Wheels. We've had many customers who were absolutely, positively certain that the creaking noises were from the bottom bracket. Turns out quite often to be the front quick release! Took awhile to isolate it, but sure enough, that was the source of the noise...it just had to be reinstalled a bit tighter and the noise went away. We had another customer who'd been complaining about noises on her bike for some time, and we just couldn't run them down, even after pretty much tearing her bike apart and reassembling it. And then, on one of my Tuesday/Thursday rides up King's Mountain Road, I just happened to catch up to her riding up the hill and, thankfully, the noise was there, quite audibly so, and it was quickly apparent it was from the spokes in the rear wheel. They were "unloading" as they approached the ground as they rotated, and then regained tension as they moved away. We added just a bit more tension and all seems to be fine now (and Laura, if you're reading this and hearing noises again, please let me know!).
Spoke reflectors can be another cause of wheel noise, especially if it comes and goes as you go through corners. Make sure the reflector is solidly wedged into the spokes (which usually requires sliding it up towards the rim as far as it will go).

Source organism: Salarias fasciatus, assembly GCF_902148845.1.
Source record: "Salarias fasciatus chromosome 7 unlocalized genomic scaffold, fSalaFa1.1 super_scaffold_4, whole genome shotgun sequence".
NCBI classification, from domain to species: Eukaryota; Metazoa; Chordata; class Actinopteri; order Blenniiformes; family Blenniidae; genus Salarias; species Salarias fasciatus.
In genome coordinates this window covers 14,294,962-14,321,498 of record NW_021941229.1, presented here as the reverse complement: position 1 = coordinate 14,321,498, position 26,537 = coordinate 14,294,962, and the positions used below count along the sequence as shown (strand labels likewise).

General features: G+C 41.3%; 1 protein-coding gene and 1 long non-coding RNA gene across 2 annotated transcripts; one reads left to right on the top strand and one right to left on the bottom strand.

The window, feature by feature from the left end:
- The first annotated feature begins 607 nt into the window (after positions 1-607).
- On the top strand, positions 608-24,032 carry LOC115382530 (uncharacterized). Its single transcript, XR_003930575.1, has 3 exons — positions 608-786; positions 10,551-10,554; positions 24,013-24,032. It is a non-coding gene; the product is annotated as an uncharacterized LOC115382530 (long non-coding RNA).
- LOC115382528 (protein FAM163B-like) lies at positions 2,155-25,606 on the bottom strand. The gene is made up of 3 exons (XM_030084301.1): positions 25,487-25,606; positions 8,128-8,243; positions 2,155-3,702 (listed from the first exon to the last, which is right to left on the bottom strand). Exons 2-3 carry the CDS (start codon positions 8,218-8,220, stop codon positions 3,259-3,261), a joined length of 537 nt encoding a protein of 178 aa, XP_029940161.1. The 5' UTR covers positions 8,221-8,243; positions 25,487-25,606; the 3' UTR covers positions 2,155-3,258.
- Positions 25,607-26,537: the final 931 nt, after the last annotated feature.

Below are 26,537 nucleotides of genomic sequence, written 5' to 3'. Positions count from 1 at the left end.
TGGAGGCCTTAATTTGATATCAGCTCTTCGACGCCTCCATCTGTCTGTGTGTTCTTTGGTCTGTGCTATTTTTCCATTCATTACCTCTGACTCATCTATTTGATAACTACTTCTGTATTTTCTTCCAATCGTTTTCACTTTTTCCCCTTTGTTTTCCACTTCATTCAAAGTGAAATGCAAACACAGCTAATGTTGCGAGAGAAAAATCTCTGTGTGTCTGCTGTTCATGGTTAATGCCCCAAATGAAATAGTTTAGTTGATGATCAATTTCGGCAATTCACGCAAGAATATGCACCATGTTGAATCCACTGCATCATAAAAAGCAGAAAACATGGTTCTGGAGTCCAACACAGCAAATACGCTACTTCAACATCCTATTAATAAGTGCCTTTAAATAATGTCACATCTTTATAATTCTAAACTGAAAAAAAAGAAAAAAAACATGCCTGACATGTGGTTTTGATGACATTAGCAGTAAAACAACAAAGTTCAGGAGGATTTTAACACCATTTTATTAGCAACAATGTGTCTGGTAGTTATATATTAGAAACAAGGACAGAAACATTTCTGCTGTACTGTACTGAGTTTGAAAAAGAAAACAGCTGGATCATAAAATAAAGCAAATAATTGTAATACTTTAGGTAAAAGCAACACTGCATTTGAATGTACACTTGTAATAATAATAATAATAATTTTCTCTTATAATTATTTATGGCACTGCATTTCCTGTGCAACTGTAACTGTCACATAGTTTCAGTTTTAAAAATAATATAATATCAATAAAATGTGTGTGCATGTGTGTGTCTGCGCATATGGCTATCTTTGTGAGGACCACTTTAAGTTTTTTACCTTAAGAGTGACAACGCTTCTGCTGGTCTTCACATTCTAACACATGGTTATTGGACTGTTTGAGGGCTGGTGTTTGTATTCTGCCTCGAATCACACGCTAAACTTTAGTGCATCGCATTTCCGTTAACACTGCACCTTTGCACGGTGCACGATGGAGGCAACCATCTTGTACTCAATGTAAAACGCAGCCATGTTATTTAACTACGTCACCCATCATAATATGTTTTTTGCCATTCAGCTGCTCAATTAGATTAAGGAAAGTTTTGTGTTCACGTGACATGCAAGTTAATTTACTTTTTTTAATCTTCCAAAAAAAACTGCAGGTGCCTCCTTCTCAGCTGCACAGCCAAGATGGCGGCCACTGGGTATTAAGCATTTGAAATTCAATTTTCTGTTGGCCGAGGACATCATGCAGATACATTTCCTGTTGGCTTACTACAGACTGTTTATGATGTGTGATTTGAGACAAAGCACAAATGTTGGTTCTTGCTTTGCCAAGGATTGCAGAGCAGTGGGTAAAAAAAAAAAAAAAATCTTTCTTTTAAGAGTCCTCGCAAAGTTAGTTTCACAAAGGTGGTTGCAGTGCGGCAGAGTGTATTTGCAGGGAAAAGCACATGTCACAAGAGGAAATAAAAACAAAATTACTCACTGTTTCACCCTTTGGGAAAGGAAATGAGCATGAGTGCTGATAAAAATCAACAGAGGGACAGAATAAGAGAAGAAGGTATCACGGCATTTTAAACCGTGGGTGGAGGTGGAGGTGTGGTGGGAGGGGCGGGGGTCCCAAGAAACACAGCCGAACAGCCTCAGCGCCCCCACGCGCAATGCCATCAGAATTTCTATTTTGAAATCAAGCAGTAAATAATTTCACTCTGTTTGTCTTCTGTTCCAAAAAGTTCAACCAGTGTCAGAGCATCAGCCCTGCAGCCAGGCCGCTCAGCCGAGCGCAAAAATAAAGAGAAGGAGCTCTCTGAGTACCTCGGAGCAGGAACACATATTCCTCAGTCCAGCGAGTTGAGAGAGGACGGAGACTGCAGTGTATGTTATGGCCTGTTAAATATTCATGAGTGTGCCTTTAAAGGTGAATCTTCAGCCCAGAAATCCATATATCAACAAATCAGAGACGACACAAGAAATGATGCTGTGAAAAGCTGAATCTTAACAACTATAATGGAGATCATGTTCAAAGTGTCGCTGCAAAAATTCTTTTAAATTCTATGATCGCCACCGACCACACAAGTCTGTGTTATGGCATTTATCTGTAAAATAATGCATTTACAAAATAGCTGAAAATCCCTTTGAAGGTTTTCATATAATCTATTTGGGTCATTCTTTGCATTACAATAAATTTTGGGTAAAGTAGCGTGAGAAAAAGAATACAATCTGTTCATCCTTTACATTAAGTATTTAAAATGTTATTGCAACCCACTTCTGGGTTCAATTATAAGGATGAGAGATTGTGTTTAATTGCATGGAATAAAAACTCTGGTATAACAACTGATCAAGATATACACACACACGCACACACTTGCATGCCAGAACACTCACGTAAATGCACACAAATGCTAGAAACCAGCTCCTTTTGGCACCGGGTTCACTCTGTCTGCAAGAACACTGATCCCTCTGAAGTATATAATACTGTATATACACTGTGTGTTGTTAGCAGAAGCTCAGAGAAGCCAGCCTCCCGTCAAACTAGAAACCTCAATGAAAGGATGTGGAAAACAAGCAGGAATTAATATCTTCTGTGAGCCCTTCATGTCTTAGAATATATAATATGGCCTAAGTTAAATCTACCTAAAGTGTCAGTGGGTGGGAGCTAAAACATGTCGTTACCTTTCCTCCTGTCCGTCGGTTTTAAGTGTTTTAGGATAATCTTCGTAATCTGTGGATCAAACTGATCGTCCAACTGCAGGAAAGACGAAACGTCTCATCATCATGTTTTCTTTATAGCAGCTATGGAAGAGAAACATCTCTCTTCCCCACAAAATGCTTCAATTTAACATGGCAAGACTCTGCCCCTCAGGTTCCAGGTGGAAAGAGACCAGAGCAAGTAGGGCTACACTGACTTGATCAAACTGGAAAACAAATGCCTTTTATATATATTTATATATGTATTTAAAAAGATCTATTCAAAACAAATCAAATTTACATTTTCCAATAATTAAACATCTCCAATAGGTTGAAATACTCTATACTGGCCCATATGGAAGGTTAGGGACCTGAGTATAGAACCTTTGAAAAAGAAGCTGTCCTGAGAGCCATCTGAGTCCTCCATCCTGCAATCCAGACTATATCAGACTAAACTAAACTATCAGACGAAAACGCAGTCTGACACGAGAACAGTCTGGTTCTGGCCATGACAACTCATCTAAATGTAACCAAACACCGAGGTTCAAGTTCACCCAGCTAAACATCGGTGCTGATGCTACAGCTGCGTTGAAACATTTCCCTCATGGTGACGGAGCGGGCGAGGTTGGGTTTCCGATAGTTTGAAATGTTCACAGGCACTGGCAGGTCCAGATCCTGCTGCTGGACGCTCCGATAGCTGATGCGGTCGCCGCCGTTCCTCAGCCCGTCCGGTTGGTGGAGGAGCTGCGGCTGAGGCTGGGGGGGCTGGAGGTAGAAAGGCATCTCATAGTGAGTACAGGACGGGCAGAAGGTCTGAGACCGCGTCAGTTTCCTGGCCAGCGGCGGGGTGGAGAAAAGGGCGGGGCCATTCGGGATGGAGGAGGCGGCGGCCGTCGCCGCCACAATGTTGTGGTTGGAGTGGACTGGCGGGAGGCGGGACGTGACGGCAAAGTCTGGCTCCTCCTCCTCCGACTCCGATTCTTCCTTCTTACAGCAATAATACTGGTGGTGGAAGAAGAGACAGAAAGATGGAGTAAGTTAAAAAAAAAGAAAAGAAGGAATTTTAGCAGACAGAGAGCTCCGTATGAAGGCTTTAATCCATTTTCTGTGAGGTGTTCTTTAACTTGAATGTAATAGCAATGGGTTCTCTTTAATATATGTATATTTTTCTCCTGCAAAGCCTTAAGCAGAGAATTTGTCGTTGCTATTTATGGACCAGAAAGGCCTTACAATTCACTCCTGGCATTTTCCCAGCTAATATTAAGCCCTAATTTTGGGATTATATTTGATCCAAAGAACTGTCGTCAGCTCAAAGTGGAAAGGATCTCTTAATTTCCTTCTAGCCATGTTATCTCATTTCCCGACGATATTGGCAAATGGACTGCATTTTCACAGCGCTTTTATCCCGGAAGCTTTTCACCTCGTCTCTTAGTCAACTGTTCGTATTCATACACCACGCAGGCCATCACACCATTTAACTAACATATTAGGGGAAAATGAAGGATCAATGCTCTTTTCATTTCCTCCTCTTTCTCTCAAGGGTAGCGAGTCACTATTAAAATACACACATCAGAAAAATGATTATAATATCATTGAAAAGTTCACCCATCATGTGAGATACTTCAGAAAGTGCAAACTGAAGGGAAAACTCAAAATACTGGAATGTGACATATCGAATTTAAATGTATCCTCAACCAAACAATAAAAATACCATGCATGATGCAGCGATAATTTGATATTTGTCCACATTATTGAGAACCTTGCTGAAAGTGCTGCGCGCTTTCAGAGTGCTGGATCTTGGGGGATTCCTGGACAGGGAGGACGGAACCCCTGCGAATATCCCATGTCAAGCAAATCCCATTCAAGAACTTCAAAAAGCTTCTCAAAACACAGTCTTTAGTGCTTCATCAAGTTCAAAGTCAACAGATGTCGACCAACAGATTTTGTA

Saddles. A BIG source of noise trouble, and frequently saddle noises will mimic crank noises since both tend to occur at the exact same frequency (same part of the pedal stroke). Sometimes the noises occur from the saddle rail/seatpost interface, in which case you should disassemble the seatpost, grease all threaded surfaces and the underside of the head of each bolt, and reassemble. Also put a bit of grease on the saddle rails themselves, where the seatpost clamps onto them. Rarely, the noise comes from the part of the rail that goes into the saddle itself. We haven't found a permanent cure for this, but dropping some oil into the affected areas helps for awhile.
Freewheels & cassettes (the rear cogs). Unless you've got a single-speed trackbike, your bike has gears and a freewheel in the back that allow your wheel to move while your pedals remain stationary. We call this "freewheeling"...in the old days it was simply coasting.